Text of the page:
great insight on the progression of this paradigm shift. I would categorize us as being in the awareness stage. Several leaders have been through the training, and our Executive Team received an abbreviated version. We’re slowly rolling it out clinic by clinic. To me the most difficult part is attempting to maintain patience. Once this information and its potential impact is seen, you want everyone to know it NOW!

  3. Philip J. Malebranche says:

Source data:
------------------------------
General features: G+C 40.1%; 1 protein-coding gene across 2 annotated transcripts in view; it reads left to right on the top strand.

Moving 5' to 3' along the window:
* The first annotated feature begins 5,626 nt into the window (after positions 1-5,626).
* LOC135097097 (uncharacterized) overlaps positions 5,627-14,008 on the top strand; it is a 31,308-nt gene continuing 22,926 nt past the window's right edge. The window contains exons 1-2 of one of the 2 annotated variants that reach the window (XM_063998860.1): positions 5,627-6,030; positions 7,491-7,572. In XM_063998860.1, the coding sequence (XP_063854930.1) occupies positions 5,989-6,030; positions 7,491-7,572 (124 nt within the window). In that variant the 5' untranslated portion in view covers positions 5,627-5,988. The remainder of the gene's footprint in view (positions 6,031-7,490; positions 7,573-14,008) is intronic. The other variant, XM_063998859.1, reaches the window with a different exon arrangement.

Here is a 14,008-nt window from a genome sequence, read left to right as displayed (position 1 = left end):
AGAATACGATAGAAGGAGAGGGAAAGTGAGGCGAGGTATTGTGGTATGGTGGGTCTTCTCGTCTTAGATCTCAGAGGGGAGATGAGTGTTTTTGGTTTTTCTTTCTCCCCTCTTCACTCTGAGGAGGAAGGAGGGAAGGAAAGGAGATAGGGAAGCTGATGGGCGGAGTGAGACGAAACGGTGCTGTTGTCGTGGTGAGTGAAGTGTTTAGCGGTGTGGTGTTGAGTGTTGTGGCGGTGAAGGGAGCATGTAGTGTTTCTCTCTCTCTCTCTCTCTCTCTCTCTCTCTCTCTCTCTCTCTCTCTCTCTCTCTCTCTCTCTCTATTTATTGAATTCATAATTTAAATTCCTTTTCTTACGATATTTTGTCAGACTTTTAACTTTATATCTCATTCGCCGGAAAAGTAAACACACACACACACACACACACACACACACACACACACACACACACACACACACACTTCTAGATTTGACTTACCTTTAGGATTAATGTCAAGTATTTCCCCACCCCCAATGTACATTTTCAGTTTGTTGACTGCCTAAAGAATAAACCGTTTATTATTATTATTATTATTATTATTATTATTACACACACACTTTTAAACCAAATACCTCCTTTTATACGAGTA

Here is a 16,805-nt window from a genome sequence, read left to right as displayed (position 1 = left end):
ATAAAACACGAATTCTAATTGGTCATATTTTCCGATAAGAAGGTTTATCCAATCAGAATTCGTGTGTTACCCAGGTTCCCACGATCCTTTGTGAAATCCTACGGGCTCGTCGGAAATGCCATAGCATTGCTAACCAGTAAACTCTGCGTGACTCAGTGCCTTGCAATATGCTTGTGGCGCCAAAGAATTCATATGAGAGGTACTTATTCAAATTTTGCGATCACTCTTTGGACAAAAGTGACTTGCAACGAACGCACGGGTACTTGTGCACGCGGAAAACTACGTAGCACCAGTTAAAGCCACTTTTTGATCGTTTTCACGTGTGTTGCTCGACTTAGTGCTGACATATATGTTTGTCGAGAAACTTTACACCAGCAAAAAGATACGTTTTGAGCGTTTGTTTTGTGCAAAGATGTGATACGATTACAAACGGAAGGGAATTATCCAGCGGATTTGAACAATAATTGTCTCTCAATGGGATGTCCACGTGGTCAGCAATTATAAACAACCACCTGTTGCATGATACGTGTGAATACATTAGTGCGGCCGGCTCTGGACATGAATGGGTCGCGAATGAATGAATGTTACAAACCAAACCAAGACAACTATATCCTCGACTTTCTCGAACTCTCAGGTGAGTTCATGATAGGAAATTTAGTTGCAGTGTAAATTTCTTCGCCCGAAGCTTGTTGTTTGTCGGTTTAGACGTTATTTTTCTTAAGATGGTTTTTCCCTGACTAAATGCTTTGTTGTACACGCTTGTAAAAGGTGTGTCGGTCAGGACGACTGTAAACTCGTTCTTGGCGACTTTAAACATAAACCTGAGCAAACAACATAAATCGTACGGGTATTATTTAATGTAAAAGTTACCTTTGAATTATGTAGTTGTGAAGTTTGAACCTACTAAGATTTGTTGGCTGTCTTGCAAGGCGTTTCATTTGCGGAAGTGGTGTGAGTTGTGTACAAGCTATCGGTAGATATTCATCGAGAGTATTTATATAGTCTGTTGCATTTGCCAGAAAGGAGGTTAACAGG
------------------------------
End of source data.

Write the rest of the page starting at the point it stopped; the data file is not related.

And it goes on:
My own place in the process is as yet vague. I’m still learning, so, I feel that I’d be in the awareness stage. However, I’m hesitant about using the language of the process. Sensitive to expression, I prefer to evade jargon. Nevertheless, many years ago, I learned of the importance of words, and try to be careful of what I say and write. It is a power that each human has, neglects or abuses–or cultivates. Fine language is waning among us, and mobile devices are facilitating that process. The image–and moving image–is replacing words as forms of communication. This, I would say, hampers healing, as well as self-defense and collaboration, reasoning and persuasion. The meaning of “rhetoric” has changed probably for a reason. My interest in this may increase because I intend to write, elsewhere, about what I believe to be an example in history of this degradation of language. Montaigne, accepted as the “father of essay writing,” diverged from the habitual custom of writing treatises. Essays were ill-considered by some because they were self-centered and self-interested. A critic of Montaigne was Nicolas de Malebranche (1638-1715), whose name I bear. Writing about Montaigne, he was acerbic, not appreciating the attitude with which the former wrote, and disliking the possible degrading of the form of expression. Essays were shorter than treatises: the essay may have been the precursor to the mobile device. The one hundred-forty character limit is ruinous to the sentence and spelling and vocabulary and to the aesthetics of expression. I may follow Malebranche in his philippic against an aggression against writing. Truncating expression handicaps the spirit. Some who encourage this phenomenon may wish to contradict this Biblical idea: “In the beginning was the Word, and the Word was with God and the Word was God.” Effacing words is to try to rid the world of the Creator.